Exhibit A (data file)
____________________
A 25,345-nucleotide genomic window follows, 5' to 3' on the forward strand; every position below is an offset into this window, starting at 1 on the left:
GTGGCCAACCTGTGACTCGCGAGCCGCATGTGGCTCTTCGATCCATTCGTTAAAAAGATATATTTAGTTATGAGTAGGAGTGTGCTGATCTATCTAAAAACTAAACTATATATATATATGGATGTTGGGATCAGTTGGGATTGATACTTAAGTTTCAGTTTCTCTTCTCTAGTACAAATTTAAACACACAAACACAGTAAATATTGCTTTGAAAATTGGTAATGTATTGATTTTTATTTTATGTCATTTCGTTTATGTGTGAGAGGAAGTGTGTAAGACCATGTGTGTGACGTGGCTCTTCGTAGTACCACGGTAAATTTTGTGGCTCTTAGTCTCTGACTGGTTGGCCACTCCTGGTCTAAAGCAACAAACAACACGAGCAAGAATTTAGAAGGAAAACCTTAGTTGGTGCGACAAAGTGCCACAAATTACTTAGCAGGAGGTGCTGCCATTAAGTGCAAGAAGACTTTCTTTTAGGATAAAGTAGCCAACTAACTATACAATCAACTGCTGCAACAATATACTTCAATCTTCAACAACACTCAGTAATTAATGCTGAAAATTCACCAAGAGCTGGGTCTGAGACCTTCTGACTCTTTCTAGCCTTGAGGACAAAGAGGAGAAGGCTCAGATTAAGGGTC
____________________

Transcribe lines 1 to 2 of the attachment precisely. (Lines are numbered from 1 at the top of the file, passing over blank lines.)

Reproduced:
A 25,345-nucleotide genomic window follows, 5' to 3' on the forward strand; every position below is an offset into this window, starting at 1 on the left:
GTGGCCAACCTGTGACTCGCGAGCCGCATGTGGCTCTTCGATCCATTCGTTAAAAAGATATATTTAGTTATGAGTAGGAGTGTGCTGATCTATCTAAAAACTAAACTATATATATATATGGATGTTGGGATCAGTTGGGATTGATACTTAAGTTTCAGTTTCTCTTCTCTAGTACAAATTTAAACACACAAACACAGTAAATATTGCTTTGAAAATTGGTAATGTATTGATTTTTATTTTATGTCATTTCGTTTATGTGTGAGAGGAAGTGTGTAAGACCATGTGTGTGACGTGGCTCTTCGTAGTACCACGGTAAATTTTGTGGCTCTTAGTCTCTGACTGGTTGGCCACTCCTGGTCTAAAGCAACAAACAACACGAGCAAGAATTTAGAAGGAAAACCTTAGTTGGTGCGACAAAGTGCCACAAATTACTTAGCAGGAGGTGCTGCCATTAAGTGCAAGAAGACTTTCTTTTAGGATAAAGTAGCCAACTAACTATACAATCAACTGCTGCAACAATATACTTCAATCTTCAACAACACTCAGTAATTAATGCTGAAAATTCACCAAGAGCTGGGTCTGAGACCTTCTGACTCTTTCTAGCCTTGAGGACAAAGAGGAGAAGGCTCAGATTAAGGGTC